I’m thrilled to let you know that I’ve joined Microsoft as Director of Civic Technology here in New York City.

My career decisions have been driven by a desire to maximize my social impact. This overarching goal is why I’ve spent the better part of the past decade using technology to accelerate change in organizing, movement building, campaign finance reform, and journalism and digital media.

Recently, I’ve become convinced of the unrealized potential for technology companies themselves to make substantial contributions to social change. In addition to their resources (human, financial, data, and tech), these companies are building the products used by an ever-growing portion of the human species. These products are increasingly the conduits through which we connect, learn, and act. They could reduce barriers to information and courses of action that improve our civic lives.

As we think about how technology can improve citizens’ lives in cities, in particular, it has become quite clear that the opportunities and rewards of the technology economy must be shared more equitably across the power faults of race, gender, class, and access. A big chunk of our work will be focused on inclusion, looking to make improvements in both the existing community and the long-term pipeline. Related to that, we’re excited to support and expand STEM education and employment programs in New York.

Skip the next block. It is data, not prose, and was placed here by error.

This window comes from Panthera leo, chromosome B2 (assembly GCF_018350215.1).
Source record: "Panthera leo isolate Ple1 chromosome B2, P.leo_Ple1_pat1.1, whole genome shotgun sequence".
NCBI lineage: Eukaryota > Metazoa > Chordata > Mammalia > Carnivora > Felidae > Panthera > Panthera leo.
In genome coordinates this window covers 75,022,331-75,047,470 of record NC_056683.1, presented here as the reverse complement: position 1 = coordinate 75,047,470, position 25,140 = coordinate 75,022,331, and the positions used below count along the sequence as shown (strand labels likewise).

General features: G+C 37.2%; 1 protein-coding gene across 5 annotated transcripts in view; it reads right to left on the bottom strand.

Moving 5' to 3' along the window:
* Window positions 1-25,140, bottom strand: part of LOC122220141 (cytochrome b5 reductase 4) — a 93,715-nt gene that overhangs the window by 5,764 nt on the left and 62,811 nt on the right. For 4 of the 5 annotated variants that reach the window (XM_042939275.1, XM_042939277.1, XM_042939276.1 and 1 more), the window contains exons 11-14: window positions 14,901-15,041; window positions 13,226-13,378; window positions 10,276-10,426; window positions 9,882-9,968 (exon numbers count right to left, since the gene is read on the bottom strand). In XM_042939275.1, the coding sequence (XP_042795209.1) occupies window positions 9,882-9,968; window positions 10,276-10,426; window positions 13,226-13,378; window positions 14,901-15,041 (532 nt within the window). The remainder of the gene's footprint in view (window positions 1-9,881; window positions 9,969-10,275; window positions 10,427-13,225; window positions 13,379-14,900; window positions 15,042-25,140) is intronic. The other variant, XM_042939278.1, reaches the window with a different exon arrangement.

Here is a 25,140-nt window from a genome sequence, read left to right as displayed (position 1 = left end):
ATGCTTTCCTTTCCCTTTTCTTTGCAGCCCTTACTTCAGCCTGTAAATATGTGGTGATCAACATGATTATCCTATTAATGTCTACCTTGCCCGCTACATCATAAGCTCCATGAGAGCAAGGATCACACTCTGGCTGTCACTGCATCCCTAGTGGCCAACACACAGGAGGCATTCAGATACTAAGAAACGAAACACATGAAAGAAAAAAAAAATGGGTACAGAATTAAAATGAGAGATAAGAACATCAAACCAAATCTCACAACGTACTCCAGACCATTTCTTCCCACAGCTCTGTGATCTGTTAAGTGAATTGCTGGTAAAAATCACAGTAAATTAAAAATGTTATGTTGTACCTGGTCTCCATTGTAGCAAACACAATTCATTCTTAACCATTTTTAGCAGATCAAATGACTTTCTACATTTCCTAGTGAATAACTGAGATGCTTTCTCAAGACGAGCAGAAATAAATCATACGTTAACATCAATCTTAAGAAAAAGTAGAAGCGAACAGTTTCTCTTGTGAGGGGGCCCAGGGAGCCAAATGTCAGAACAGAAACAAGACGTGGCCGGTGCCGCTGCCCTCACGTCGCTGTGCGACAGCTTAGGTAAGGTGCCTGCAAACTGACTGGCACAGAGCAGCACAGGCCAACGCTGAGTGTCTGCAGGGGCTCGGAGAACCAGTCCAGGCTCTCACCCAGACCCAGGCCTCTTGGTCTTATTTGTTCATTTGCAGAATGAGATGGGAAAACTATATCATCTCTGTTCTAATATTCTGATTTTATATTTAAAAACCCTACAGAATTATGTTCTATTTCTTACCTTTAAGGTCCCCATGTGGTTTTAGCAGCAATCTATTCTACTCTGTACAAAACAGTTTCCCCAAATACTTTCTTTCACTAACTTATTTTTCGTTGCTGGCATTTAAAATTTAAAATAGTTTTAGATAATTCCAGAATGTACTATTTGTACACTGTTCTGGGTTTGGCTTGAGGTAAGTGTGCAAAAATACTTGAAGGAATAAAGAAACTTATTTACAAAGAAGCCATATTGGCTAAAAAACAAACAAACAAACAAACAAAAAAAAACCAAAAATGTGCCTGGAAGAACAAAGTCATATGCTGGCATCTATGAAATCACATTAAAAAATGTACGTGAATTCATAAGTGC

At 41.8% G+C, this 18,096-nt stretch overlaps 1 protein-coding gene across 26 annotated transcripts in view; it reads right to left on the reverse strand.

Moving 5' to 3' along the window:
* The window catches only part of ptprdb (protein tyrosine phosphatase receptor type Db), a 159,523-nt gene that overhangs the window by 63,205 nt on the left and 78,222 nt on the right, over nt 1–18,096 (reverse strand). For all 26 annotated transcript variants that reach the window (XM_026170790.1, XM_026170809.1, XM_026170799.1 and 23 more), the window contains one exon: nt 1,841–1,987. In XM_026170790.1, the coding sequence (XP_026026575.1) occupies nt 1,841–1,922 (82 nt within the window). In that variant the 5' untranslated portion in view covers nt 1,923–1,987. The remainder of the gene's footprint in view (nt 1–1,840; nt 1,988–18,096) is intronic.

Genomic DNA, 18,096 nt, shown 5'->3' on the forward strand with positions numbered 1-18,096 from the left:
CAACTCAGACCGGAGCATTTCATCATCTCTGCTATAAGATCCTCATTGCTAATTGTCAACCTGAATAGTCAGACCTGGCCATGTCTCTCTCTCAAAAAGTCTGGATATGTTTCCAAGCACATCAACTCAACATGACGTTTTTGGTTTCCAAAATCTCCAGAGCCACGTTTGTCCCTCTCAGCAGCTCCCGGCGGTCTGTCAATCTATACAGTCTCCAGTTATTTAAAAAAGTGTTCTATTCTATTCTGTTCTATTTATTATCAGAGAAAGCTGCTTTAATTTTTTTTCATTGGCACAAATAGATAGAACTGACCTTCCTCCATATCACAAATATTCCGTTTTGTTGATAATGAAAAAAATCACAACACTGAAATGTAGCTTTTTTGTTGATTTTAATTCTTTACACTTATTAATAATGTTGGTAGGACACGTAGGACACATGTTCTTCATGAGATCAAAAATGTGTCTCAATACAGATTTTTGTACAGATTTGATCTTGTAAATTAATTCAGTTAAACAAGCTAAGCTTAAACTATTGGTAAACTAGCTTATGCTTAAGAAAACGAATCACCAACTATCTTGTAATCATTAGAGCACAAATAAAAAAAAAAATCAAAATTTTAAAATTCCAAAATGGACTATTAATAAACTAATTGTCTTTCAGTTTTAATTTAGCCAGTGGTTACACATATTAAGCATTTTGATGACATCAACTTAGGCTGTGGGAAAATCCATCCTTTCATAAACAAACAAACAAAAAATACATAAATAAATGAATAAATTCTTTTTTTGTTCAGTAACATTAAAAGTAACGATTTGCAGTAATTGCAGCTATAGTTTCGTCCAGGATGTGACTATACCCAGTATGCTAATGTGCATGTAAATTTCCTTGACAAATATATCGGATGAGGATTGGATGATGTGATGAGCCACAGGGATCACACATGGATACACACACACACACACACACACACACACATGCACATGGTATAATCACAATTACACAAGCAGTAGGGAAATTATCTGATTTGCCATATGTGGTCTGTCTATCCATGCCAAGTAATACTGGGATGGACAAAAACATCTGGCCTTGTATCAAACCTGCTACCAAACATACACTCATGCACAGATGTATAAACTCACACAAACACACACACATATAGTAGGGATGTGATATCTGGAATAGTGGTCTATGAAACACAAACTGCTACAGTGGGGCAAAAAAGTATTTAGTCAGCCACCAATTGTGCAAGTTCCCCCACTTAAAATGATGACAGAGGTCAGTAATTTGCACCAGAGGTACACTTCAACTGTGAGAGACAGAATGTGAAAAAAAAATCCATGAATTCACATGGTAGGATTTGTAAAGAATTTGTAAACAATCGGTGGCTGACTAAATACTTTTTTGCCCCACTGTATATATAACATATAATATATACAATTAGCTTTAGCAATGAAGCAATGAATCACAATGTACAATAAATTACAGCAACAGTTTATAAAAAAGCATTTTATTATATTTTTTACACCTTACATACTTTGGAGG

We’re lucky to be working in New York City, one of the bastions of civic tech. I’ve been collaborating with the civic tech community here for years, be it through conversations at Personal Democracy Forum (the pinnacle conference in the space), working with news outlets and media startups while getting my Master’s at the MIT Media Lab’s Center for Civic Media, or interviewing for my thesis the many technologists and organizers who innovated in the aftermath of Hurricane Sandy, employed technology to power an unprecedented participatory aid response and in doing so, redefined the resilient community.

What I didn’t know before applying to this job is that Microsoft has assembled a Civic team of great talent, based right here in New York. I’m excited to work closely with John Paul Farmer, co-founder of the Presidential Innovation Fellows program. In addition, the team boasts three amazing Civic Tech Fellows: Jenny Shore from Harvard, and Ken Chan and Fatima Khalid, both from NYU.

A key moment for me in making the decision to join this team was attending Microsoft Executive Vice President and General Counsel Brad Smith’s eloquent, impassioned speech at Personal Democracy Forum, where he unequivocally established Microsoft’s support for net neutrality as well as citizens’ privacy rights in the face of NSA overreach. As you may have seen in the news lately, big changes are afoot at Microsoft, and I’m thrilled to join these efforts.

Please get in touch if you’re in New York and want to think through these challenges together. I’m @mstem on Twitter and matt.stempeck@microsoft.com.